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The Big Blue Daily Mail -- News for Kentucky Wildcat Fans, June 6th 2009

Today, we will talk about Joe Bolgna's.  Specifically, we will be talking about the galactically stupid NCAA secondary violation created by Joe Bologna, knowingly.

You know, I love restaurants, and by all accounts, Joe Bologna's is a very good restaurant.  I have personally never been there,  but I hear good things about it.  I had hoped to go there one day, but after this latest stupidity, I will not be showing up there for the next three years in honor of UK's dissociation.  It's bad enough that we have to listen to all the criticisms of Coach Calipari with respect to the allegations going on at Memphis, and all this new kerfuffle over Calipari taking other players, like Robert Dozier and Doneal Mack, who have had questions about their test scores (even if there appears to be no substantive allegations of actual impropriety by Calipari or Memphis) without having to watch the justifiable sniggering of rivals and detractors at the foolishness of a legendary Lexington eatery.  Say it ain't so, Joe -- Oops, too late.

Regarding the most recent dust-ups, do I personally believe Dozier cheated on his SAT?  Absolutely.  There is no way, in my opinion, that somebody has a discrepancy that wide without some kind of problem, I mean, we are talking about a 43% change here.  Compare that to Doneal Mack's 22% discrepancy, and you can see why I feel a lot more certain that Dozier did not take the test turned in under his name  10% is believable, 22% is marginal, but 43% is ... well, evidence.  Is it proof?  No, but it is very strong evidence in the Dozier case, not to mention that someone anonymously alerted Georgia that Dozier was involved in some funny business.  Taken together, the facts are surely sufficient to conclude a high probability of impropriety.

Dozier redeemed himself to a great degree, in my mind, by prepping, getting offered a scholarship and graduating from college.  But there is very little reasonable doubt, at least in my opinion, that he did not cheat on his original SAT, and he will have to contend with the justifiable doubts about his honesty that come with his apparent unethical actions.  Obviously if Memphis or Calipari were in any way knowledgeable or complicit in the apparent Dozier cheating, there should be very serious consequences for both.

So the question becomes, what objectionable activity did Memphis engage in, and by extension, Coach Calipari?  As far as I can see so far, none.  The time-line in both cases essentially precludes any nefarious involvement by either Memphis or Calipari, but the fact that there have been three cases of alleged academic irregularities against Memphis players recruited by Coach Cal along with the UMass problem with Marcus Camby makes it easy for opinion writers, especially ones predisposed to find Calipari "slick," to point to all this as evidence of wrongdoing.  This despite the factual reality that would have made it highly improbable (if not downright impossible) for Memphis or Calipari to be involved, not to mention the NCAA being convinced Calipari was not culpable in either of the cases they have investigated.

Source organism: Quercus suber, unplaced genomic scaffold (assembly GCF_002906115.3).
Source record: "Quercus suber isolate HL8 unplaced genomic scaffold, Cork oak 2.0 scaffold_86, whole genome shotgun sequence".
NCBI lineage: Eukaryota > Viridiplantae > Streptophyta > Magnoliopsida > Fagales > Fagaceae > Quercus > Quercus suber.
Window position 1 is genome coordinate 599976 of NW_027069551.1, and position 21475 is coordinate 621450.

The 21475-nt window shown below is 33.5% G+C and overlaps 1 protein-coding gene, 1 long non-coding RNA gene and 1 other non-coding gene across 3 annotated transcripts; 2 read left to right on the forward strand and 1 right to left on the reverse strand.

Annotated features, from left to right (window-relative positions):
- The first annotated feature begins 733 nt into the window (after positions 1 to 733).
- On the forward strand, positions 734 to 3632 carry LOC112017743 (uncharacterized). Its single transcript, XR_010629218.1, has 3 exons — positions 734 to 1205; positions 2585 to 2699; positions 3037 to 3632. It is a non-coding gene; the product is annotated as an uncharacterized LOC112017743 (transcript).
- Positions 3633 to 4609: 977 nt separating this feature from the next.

In the end, I have absolute confidence in UK's compliance staff, and I believe John Calipari is committed to strict compliance with NCAA rules and regulations.  For me, that is sufficient.  For others, it may not be.  When it's all said and done, assuming no real evidence of culpability by Calipari, his staff or Memphis comes up, the naysayers will eventually crawl back into their dark caverns of self-righteous Cal-loathing, and UK fans will cheer the coming of a new and likely prosperous era of Kentucky basketball.  Could I be wrong about all this and Calipari be a direct pipeline to another dark period in UK history?  Sure.

But I don't think I am.  Call me Tru, the Whatmeworry.  Wake me up when we have something other than "guilt by association."


UK Basketball News

UK Football News

Other UK Sports News

NCAA Sports News

  • Dawg Sports has some hilarity in SEC coaching.
    Definitely worth a read.

  • Age limit rationale: 18-year-olds are immature, 19-year-olds not
    A thoughtful piece by Eamonn Brennan. We do need to admit that there are some players who just don't belong in college. Most of the top five of this year's recruiting class is arguably among them. We might as well face it -- the players don't want to be in college. It is the colleges and the NBA that want them there, for purely financial reasons. Welcome to the new reality, when money easily trumps the best interests of young people we pretend to care about. Maturity has absolutely nothing to do with it.

  • says bring back freshman ineligibility.
    Never going to happen. I'm not saying it is a bad idea -- in fact, it is probably a good idea. But money will win out in the end. College basketball, and universities in general, are businesses more than ever. Don't expect that to change. I'm not passing judgment, just looking at reality.

Other News of Interest

  • Nothing today.

The Daily Schadenfreude

  • The Tomb of Doom: Memphis Beats Kentucky!
    Heh. Schadenfreude from a Memphis fan.

  • "It could be easy for one to ask how Memphis said yes after Georgia said no."
    It would be a pretty easy answer, too -- because Dozier went to prep school and met the initial eligibility requirements. He was fully qualified to be admitted to Memphis. The only reasonable justification for not admitting him was the likelihood of the moral turpitude that the SAT discrepancy represented.

    But when schools all over the country admit athletes with minor criminal records, are we actually saying that possible (but unproven) cheating on a test score is a greater evil? Maybe so, and maybe it is. But neither Memphis nor Calipari apparently thought so, for whatever that's worth.